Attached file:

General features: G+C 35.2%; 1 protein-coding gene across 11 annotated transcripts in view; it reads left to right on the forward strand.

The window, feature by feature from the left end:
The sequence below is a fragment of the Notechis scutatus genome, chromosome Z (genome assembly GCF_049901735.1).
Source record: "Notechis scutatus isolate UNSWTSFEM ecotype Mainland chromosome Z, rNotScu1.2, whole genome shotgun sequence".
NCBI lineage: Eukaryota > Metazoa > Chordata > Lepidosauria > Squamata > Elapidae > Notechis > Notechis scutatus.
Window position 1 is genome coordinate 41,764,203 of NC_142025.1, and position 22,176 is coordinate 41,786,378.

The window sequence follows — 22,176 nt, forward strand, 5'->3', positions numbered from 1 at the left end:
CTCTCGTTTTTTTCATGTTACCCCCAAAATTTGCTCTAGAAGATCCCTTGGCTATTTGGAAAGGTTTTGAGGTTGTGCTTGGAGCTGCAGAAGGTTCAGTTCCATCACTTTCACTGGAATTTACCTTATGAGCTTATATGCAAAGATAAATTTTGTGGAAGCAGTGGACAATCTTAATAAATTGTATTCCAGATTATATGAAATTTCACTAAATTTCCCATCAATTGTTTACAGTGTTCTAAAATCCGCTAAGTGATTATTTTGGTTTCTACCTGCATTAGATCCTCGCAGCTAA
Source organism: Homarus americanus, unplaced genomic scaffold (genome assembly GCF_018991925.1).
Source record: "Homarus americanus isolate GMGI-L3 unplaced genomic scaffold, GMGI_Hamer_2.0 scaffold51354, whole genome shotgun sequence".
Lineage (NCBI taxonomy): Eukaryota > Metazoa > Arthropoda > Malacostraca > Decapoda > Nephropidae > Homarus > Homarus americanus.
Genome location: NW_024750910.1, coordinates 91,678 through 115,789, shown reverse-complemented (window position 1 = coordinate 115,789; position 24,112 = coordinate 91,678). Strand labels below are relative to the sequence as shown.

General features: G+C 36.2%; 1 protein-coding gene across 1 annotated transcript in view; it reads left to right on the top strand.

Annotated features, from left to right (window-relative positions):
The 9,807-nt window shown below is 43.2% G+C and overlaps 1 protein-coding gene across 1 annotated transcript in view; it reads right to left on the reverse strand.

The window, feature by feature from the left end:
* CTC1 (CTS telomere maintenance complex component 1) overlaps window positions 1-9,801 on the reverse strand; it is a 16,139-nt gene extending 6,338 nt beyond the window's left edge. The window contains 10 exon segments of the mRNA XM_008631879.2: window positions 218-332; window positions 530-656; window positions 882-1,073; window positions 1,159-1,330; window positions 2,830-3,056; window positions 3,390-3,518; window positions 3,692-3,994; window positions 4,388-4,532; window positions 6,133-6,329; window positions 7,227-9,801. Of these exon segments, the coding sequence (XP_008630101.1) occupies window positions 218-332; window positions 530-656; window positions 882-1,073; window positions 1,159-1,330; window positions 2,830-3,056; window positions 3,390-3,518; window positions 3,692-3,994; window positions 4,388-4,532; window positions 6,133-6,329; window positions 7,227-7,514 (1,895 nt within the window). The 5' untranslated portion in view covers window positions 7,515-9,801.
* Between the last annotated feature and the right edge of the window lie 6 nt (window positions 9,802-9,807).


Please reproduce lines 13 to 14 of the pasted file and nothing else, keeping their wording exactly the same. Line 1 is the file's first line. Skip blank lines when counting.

General features: G+C 36.2%; 1 protein-coding gene across 1 annotated transcript in view; it reads left to right on the top strand.

Annotated features, from left to right (window-relative positions):